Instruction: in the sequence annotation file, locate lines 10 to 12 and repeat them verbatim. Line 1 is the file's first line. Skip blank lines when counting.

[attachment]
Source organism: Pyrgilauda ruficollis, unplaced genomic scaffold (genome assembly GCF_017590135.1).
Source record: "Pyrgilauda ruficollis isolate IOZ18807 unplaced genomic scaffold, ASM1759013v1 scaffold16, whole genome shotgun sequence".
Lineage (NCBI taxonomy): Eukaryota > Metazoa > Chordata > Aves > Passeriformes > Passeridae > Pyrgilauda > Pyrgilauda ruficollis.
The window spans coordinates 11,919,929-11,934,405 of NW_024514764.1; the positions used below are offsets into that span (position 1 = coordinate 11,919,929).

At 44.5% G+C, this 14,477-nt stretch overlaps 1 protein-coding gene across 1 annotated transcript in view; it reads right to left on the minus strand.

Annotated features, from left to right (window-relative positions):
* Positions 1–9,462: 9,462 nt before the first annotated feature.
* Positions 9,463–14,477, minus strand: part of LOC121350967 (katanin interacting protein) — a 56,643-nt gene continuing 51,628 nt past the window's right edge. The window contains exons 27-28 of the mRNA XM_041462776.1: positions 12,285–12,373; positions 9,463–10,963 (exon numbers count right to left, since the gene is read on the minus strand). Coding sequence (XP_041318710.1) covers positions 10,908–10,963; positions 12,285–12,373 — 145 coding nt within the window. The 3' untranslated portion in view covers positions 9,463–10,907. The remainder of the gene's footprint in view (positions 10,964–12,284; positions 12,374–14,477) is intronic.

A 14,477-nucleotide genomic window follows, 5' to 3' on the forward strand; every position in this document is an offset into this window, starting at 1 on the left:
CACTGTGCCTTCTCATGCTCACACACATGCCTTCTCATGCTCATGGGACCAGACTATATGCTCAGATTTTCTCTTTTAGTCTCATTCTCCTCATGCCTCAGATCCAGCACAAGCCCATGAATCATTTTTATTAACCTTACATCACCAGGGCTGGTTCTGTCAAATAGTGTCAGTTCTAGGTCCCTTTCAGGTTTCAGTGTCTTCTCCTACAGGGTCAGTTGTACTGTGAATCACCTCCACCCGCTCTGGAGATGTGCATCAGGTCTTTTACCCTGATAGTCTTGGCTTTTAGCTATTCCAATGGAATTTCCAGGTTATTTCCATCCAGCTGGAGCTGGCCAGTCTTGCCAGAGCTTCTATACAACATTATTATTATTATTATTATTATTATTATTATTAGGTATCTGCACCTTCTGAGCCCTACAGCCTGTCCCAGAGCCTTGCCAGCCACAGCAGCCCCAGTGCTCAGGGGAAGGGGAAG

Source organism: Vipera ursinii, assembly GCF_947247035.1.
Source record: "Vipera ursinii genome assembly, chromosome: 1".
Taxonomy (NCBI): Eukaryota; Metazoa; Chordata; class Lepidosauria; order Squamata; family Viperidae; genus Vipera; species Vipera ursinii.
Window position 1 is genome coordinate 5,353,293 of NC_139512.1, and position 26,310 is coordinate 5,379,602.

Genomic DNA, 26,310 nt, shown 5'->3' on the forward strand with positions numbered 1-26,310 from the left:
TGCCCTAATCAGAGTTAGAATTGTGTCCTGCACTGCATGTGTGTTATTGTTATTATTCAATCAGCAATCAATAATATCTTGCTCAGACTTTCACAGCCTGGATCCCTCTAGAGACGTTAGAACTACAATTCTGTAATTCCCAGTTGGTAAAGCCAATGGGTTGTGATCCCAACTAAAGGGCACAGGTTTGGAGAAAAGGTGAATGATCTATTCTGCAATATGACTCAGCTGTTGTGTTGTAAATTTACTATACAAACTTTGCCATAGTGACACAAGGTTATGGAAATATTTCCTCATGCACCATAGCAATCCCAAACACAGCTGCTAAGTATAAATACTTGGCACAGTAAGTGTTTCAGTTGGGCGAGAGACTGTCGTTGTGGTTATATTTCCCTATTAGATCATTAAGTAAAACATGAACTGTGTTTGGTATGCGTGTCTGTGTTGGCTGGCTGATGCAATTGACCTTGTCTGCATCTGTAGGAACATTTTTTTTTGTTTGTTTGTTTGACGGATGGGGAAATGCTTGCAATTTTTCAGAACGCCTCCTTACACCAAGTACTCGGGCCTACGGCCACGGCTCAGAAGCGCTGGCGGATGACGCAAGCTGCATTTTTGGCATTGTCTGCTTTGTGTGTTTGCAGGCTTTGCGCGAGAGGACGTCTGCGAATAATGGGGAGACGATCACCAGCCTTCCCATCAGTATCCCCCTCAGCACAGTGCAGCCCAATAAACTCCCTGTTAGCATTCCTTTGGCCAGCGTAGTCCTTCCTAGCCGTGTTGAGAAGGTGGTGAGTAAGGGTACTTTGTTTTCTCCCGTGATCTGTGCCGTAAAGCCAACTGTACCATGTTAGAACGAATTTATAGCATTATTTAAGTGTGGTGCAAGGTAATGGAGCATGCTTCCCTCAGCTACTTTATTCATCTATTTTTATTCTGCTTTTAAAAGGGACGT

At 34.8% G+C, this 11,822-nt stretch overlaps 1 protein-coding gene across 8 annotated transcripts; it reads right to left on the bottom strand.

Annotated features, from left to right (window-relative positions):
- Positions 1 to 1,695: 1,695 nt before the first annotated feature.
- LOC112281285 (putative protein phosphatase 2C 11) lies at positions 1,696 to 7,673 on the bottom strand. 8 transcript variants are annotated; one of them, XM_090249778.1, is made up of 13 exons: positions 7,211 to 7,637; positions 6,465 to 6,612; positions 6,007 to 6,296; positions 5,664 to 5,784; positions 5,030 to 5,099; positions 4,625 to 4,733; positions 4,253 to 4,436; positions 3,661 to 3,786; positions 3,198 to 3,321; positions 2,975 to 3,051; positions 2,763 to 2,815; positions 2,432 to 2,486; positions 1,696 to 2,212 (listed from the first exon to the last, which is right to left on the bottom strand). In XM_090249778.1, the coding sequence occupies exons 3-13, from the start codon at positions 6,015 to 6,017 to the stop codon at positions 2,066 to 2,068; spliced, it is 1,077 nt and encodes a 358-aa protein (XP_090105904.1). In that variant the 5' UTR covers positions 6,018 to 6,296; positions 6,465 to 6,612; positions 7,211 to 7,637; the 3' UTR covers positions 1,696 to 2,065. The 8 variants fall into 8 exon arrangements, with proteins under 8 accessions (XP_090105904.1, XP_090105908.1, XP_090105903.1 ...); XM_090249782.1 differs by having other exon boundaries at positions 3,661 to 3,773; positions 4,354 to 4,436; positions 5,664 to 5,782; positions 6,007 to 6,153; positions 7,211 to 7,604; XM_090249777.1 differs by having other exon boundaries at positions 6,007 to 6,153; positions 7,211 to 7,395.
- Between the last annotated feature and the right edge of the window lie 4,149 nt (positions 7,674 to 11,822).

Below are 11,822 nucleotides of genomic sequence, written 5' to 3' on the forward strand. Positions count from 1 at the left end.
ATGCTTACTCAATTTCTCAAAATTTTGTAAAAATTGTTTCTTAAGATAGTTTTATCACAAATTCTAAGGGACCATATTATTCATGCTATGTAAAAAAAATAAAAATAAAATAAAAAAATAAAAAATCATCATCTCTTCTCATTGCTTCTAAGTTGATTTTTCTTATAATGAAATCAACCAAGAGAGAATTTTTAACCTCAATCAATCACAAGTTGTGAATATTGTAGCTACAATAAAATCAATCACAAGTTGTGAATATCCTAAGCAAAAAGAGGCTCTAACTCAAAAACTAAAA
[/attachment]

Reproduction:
CACTGTGCCTTCTCATGCTCACACACATGCCTTCTCATGCTCATGGGACCAGACTATATGCTCAGATTTTCTCTTTTAGTCTCATTCTCCTCATGCCTCAGATCCAGCACAAGCCCATGAATCATTTTTATTAACCTTACATCACCAGGGCTGGTTCTGTCAAATAGTGTCAGTTCTAGGTCCCTTTCAGGTTTCAGTGTCTTCTCCTACAGGGTCAGTTGTACTGTGAATCACCTCCACCCGCTCTGGAGATGTGCATCAGGTCTTTTACCCTGATAGTCTTGGCTTTTAGCTATTCCAATGGAATTTCCAGGTTATTTCCATCCAGCTGGAGCTGGCCAGTCTTGCCAGAGCTTCTATACAACATTATTATTATTATTATTATTATTATTATTATTAGGTATCTGCACCTTCTGAGCCCTACAGCCTGTCCCAGAGCCTTGCCAGCCACAGCAGCCCCAGTGCTCAGGGGAAGGGGAAG

Source organism: Vipera ursinii, assembly GCF_947247035.1.
Source record: "Vipera ursinii genome assembly, chromosome: 1".